Granddaughter of Nobel-prize winner on growing up with his legacy in mixed-race family under Communism

Neela Winkelmann-Heyrovská never had the chance to meet her Nobel-prize winning chemist grandfather – Jaroslav Heyrovský died in 1967 and she was born two years later. But she had to live with his legacy her whole life – which, she says, was both a blessing and a curse. To complicate matters further, she grew up in a mixed-race family in Czechoslovakia, the daughter of a Czech father and Indian mother, at a time when such things were extremely uncommon.

On 27 October 1959, Professor Jaroslav Heyrovský received a telegram from Stockholm which read “Swedish Academy of Science today decided to award you for your polarographic method the 1959 Nobel Prize for Chemistry. Letter follows – Rudberg, Secretary.” It was one day before the 41st anniversary of Czechoslovak Independence Day.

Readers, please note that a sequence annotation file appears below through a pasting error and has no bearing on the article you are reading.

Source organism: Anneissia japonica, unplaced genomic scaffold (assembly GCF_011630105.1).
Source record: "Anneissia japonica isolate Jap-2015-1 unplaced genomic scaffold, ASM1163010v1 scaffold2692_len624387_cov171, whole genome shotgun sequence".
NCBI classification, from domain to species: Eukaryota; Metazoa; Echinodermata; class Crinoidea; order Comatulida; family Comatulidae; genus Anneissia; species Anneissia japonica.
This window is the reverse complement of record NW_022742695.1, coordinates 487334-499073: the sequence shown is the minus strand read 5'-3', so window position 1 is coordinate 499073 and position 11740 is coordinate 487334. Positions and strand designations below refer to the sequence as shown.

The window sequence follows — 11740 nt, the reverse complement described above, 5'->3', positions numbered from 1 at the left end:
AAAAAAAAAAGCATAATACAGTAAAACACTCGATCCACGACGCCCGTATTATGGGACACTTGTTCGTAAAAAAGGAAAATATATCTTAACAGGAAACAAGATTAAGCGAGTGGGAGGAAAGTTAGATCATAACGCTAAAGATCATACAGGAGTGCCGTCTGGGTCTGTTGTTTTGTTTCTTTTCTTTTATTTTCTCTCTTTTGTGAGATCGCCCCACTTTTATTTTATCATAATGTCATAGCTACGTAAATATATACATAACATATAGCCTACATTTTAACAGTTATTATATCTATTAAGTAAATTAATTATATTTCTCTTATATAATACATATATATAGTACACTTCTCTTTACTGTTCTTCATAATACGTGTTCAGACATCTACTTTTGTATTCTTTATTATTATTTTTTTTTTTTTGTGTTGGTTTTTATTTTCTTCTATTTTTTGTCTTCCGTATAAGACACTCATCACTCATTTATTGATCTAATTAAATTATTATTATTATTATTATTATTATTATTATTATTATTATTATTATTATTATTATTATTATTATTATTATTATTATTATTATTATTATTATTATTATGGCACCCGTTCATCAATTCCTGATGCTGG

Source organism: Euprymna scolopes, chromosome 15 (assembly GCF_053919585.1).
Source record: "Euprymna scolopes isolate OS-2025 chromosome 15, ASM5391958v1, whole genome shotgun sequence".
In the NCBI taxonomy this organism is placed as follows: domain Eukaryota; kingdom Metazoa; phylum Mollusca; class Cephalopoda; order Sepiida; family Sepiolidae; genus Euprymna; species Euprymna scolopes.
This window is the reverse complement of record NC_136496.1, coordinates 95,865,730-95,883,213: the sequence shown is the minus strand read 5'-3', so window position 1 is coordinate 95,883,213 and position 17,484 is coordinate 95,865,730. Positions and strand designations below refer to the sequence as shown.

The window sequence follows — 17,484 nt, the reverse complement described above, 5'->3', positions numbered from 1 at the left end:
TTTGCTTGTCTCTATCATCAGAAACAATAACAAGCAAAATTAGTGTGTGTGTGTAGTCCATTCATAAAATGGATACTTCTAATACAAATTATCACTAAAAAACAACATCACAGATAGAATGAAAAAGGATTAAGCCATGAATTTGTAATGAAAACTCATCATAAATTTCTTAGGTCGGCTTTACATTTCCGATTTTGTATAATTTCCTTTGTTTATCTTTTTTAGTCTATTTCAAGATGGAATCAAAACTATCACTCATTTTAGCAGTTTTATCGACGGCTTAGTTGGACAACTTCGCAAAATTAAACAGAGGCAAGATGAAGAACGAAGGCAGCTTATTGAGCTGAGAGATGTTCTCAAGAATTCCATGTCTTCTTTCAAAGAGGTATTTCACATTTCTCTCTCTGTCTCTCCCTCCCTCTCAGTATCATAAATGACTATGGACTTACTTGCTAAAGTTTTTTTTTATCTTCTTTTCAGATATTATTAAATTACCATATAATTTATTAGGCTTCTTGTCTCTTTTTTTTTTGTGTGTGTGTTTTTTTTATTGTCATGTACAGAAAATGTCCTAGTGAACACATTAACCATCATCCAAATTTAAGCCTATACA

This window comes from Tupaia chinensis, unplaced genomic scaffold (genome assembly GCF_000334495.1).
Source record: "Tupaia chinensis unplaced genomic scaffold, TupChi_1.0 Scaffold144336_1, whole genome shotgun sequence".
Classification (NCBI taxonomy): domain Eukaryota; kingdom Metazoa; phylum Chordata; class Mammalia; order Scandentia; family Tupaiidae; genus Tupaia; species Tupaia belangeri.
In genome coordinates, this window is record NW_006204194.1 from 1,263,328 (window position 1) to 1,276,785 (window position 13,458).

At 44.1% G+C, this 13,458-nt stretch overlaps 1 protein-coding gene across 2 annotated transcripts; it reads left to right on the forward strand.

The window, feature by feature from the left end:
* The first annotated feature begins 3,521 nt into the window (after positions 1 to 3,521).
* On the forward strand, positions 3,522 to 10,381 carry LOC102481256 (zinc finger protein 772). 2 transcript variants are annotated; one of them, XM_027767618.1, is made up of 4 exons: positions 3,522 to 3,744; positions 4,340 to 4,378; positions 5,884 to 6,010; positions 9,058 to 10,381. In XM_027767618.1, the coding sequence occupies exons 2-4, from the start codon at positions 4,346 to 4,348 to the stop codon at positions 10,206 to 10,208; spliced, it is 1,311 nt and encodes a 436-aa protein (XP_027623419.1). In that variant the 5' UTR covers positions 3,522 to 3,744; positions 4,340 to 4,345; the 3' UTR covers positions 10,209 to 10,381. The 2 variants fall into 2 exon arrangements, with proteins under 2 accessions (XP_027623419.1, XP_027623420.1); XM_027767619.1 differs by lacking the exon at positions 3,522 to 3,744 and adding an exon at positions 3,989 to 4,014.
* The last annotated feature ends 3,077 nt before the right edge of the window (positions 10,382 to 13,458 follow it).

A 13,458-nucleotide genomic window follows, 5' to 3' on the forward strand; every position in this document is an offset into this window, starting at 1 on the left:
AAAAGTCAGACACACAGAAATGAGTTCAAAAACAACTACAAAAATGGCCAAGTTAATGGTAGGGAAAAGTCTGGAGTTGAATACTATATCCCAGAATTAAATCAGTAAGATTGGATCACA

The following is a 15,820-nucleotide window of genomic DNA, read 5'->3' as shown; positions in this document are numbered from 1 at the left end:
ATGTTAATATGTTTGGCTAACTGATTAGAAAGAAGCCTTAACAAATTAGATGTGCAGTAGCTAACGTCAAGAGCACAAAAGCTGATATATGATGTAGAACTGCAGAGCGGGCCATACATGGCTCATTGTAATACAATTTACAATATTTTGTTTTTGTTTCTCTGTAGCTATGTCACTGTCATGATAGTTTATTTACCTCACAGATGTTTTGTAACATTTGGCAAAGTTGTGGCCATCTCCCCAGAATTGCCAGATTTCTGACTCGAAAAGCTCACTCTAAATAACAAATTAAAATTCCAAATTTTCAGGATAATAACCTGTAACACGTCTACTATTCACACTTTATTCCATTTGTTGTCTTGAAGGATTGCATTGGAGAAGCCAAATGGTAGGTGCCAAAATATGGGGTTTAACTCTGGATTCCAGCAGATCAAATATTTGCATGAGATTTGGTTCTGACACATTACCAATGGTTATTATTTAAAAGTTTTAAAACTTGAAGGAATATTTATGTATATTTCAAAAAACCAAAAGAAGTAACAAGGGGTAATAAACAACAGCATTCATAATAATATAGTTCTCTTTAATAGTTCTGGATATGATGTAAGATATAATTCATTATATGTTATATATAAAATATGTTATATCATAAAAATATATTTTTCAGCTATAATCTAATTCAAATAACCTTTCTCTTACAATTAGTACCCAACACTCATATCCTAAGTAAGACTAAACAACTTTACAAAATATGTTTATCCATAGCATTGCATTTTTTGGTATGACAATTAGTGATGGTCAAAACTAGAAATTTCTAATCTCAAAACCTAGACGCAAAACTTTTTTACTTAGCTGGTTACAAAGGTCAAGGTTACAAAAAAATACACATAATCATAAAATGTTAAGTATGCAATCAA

To this day, Heyrovský remains the only Czechoslovak scientist to be awarded the Nobel Prize in chemistry – or indeed any of the sciences. The only other Czech to win a Nobel Prize to date is Jaroslav Seifert, who got it for Literature in 1984.

Heyrovský’s granddaughter Neela was unusual when she was growing up, not just because she was the direct descendant of the first, and at the time only, Czech Nobel Prize winner ever, but also in that she was mixed-race, in a period when there were very few foreigners in Czechoslovakia.

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Author: Anna Fodor